"Could we save money if we canceled our cable subscription and just did Netflix instead?"
Well, yes! Yes we could. With our special "we want to keep you as a customer so we'll lower your cost for 12 months" rate having just expired a decent internet connection and standard cable package was now running us about $120 a month. Ouch. The plan was then to sign up for Netflix and Hulu Plus, get a Roku player, and see how it worked out. This was a bit of a leap of faith for us, since we'd never used Netflix before, and I'd only tried Hulu online. If we stuck with it, though, we'd be keeping an additional $45 or so each month, so it was well worth it!
Technicality: Obviously we couldn't cut out the cable company entirely, since our internet connection needs to come from somewhere, and here in Utah that pretty much means Comcast. (Note to local officials: Free market only works when there are no monopolies involved and the government doesn't actively block competition.) Also, we kept the "basic" cable plan for local channels since it pretty much nulls itself out by keeping the internet "bundled" price and prevents me from buying antennas and converter boxes for all our TVs.
Though I was worried at first (mostly for my wife's sake, I already watch most of my TV on my computer anyway) I found this transition surprisingly painless and even a step up from before in many ways. I can't tell you how many times we've been browsing our Netflix recommendations and my wife has said "why would anyone need cable with all this?" Good question indeed!
I have to admit that I had no idea how much I would like Netflix. There's a TON of stuff on there, and the backlog could keep my happily watching new material till I'm 60, and I haven't even queued up a single DVD! I've especially enjoyed watching some of the material that you just don't see here in the states unless you're buying DVDs: My guilty pleasure lately has been the supremely silly BBC series Robin Hood. I had always shied away from Netflix because I never considered myself enough of a movie buff and now I'm regretting that. It's an excellent service, and it's no wonder that it's putting the brick and mortar stores out of business.
But while Netflix has been a pleasant surprise I must say that I've had the most unexpectedly disappointing experience with Hulu Plus. Going into this I thought that we'd use Hulu a lot more than Netflix, because I had been using it quite a bit on the computer to watch my weekly shows. I didn't care so much about the episode backlog (Netflix to the rescue again!) but I wanted the Plus service simply so we could actually watch our shows on the TV set, which is supposedly one of the big "Plusses" of Hulu Plus, right? Well, subscriber beware: start reading the fine print.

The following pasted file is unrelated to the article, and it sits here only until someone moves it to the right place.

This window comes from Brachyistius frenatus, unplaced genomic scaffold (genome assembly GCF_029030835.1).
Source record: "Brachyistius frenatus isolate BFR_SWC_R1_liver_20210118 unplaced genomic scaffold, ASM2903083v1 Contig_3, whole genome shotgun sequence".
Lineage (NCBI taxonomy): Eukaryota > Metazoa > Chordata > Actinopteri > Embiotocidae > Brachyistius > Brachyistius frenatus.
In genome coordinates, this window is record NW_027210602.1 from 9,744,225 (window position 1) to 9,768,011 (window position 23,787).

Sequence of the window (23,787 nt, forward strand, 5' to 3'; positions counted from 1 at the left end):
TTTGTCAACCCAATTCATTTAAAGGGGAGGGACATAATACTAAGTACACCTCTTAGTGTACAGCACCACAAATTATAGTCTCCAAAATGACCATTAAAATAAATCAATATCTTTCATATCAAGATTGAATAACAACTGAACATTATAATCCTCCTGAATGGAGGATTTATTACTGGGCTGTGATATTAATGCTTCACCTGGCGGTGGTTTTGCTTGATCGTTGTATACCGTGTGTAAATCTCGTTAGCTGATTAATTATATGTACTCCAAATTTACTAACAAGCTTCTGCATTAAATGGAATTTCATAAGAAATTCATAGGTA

Hulu has a pretty good selection of shows, and prior to the switch I was happy to see a lot of my favorites would still be available. I'm not talking "popular" garbage like Glee or Desperate Housewives (gag me!) I'm much more interested in some of the more niche material like House Hunters. What I missed, though, was the little label under the show description:
We do not have the rights to make it available on TV or mobile devices at this time — we continue to work on securing these rights.
And what's more, that message is on the vast majority of their content. Essentially you can only watch on your TV (or mobile device) if you really like popular network TV series. I recognize that this is somewhat beyond Hulu's direct control, but it does make me question wether or not it's worth the subscription at all. What exactly am I paying for?
- Commercial free episodes? Oops! Sorry! They don't offer that for any price.
- Backlog of shows? That's nice, but Netflix handles it better. I want Hulu for new episodes.
- Ability to play on my TV? Yeah, we covered that. This is pretty much useless to me, since the 10% or so of shows that they can actually stream to my Roku player aren't the 10% I want to see. Also, unlike Netflix very streamlined interface the Hulu channel for Roku is clunky and slow. Text is designed for HDTVs only, and simple things like seeing a list of "recommended" shows or searching takes 5 or 6 very. slow. clicks. It's nearly unusable.
- Ability to play on mobile device? This might be nice, except it suffers from the same problem as above PLUS they don't have a player for Android devices.
Actually, that last point deserves special mention: Both Hulu and Netflix will happily stream to your iWhatever, but they're also apparently content to ignore arguably the most popular smartphone OS of the day: Android! Netflix has some lame excuse about DRM being hard and the hardware being fragmented (yet they managed Windows Phone 7 just fine, practically on launch day) and Hulu is basically ignoring the issue all together. I can't say that I want my phone to be the primary device I use for media consumption, but the option would be nice! This is an area where everyone fails equally. Wake up and get with the program, people!
I'm not sure if I'm going to cancel Hulu just yet. The subscription program is still young and I have a lot of hope that they'll improve it, and they need money to be able to do that. I will say that my wife has pretty much ignored the service, though, and if I can't see some forward momentum I will drop it within a few months.
So to sum up my experiences in giving cable the boot: Netflix is far better than expected, Hulu isn't worth your time anywhere but a computer monitor, and Comcast hasn't been missed at all!